What Could Have Been – or Could It?

A publicity shot of me from 2005
A publicity shot of me from 2005

I recently came across some unpublished blog entries I wrote back in April 2005 when I was trying to sell my feature film Soul Searcher. It’s amazing how close I seemed at the time to getting my big break. It just goes to show you how big a pinch of salt you have to take what sales agents tell you with.

The Secret Diary of Neil Oseman, aged 24¾

April 26th 2005

I’ve decided to start up this secret parallel journal because distributors are now getting interested in the film and from a business point of view it’s not a good idea to be putting too much info about offers and stuff on the website. Hopefully this journal will one day see the light of day.

Today the number of sales agents/distributors planning to make an offer on the film went up to four. Echelon Entertainment (Burbank, sales agents) and Foundation Films (also California, sales agents) joined Third Millennium (London – the only UK distributor interested so far) and CinemaVault Releasing (Toronto, sales agent) in the ranks of the keen. CinemaVault sent me through the official Offer paperwork today but I haven’t read it yet.

The main reason I wanted to write this secret journal is to tell you about the e-mail I just got from Echelon. They reckon there’s a US TV show called Soul Searchers and they want to change my movie’s title to “Grim”. Who the hell’s going to buy a film called Grim? I politely replied that I couldn’t find any mention of this TV series on the net and that it might not be wise to change the film’s title after all the publicity it has had.

Another great story of sales agent stupidity which I couldn’t possibly put on the site is that CinemaVault reckoned SS cost $500,000 USD to make. Hahahahaha! Christ, I’d be seriously worried if SS was the best I could do for half a million bucks. [It actually cost £28,000.]

I just read the CinemaVault contract [see my previous post for an analysis of this]. The list of delivery requirements is five pages long. I estimate producing all the materials to be a two month full-time job. Most ludicrous of all is they want a “cut by cut description of the action in the Picture” and T/C in & outs for EVERY LINE OF DIALOGUE.

April 28th 2005

I just found out that CinemaVault want to push for a theatrical release. Fucking YEAAAH!!!

[An hour or so later…]

Okay, now I’ve calmed down a bit.  I’ve recorded my thoughts on video for Going To Hell and I thought I should put some more in writing, only now I don’t know what to write.

Alright, here are the thoughts going round in my head right now:

  1. This is the FIRST company to make me a formal offer. They’re talking about probably a small US release, but what if another company proposes something bigger?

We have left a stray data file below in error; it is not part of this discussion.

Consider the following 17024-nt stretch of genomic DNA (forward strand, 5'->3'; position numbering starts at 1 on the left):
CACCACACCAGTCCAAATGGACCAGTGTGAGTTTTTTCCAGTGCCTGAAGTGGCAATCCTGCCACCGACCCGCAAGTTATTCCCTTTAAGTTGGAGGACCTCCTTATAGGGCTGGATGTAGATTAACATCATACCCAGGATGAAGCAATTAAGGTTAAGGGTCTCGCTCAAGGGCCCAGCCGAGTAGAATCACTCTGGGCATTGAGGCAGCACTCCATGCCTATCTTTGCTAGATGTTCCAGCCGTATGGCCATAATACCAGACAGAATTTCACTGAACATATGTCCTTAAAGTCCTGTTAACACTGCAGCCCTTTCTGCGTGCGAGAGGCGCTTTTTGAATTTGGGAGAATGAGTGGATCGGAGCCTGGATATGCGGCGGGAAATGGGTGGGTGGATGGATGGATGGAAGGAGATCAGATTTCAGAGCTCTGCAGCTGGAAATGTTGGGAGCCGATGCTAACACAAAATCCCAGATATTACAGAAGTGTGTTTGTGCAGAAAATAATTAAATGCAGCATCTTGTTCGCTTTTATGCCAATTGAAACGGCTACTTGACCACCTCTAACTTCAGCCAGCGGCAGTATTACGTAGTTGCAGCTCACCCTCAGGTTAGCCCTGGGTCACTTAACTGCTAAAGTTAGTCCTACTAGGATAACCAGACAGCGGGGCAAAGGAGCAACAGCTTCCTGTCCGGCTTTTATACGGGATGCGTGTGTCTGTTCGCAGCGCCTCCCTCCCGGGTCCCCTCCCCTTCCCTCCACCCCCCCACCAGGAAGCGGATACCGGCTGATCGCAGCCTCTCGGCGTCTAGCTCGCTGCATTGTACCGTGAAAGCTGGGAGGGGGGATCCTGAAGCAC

2. SS hasn’t been to any festivals except Borderlines yet. That could be where the big boys pick it up. Surely I shouldn’t sign before it’s had a chance to go to Telluride, Raindance, etc? Though who knows if it’ll get in.
  3. Cannes of course is coming up. Perhaps I can meet Michael Paszt [from CinemaVault] face to face there. Should I fess up about the budget? (He thinks it cost nearly US$500,000.) After all, the fact that I made it for so little is a major publicity point.
  4. What will happen when I tell CinemaVault that there’s no 35mm print? Surely they’ve guessed that already, but what if they’re not prepared to bear the cost of it? Can I raise the necessary funds to pay for it, even with a sales agent behind me?
  5. These are HUGE, HUGE things I’m dealing with. Should I get someone who’s business savvy to negotiate this stuff?
  6. Who framed Roger Rabbit?
  7. Doesn’t the fact that I’ve had this offer mean I should be able to get more? I mean, now I can say I’ve been offered a theatrical release – surely other sales agents/distributors will come running? Can  I somehow use this to break into Hollywood?

The journal also includes a few previously unpublished thoughts from my trip to Cannes the following month.

I was feeling frustrated that I must seem to buyers like another punk kid with another lame movie. I had to tell them it cost $400,000 to make – if I’d have told them the truth they would either have ripped me off or not given me the time of day. The problem is that it’s not a good advert for me. If SS was the best film I could make for $400,000 I’d be seriously worried. I want to show them the Guardian article – explain how the fact that it was made for so little should be the cornerstone of the publicity campaign – the double-disc DVD, the making-of book. The El Mariachi effect. This is NOT just another low budget film. But I know that just another low budget film was all these people wanted.

Ultimately most of the interest trickled away. After initial enthusiasm and talk of theatrical releases, the sales agents retreated to much smaller offers (“maybe we’ll do a theatrical but probably not”) or stopped returning my calls. Soul Searcher failed to get into any major festivals and was released only on DVD and VOD by a small UK company that went bust shortly before the distribution term expired last year.

The moral of the story is that it can be extremely exciting to be offered a distribution deal, but these companies will have no qualms about leading you on. Most hope you’ll sign quickly, but you should never do that. Ask them tough questions – many won’t even reply and the rest probably won’t give you the answers you want, but you must know what you’re getting into when you sign away your baby.

What Could Have Been – or Could It?

What to Look For in a Distribution Contract

Should you sign?
Should you sign?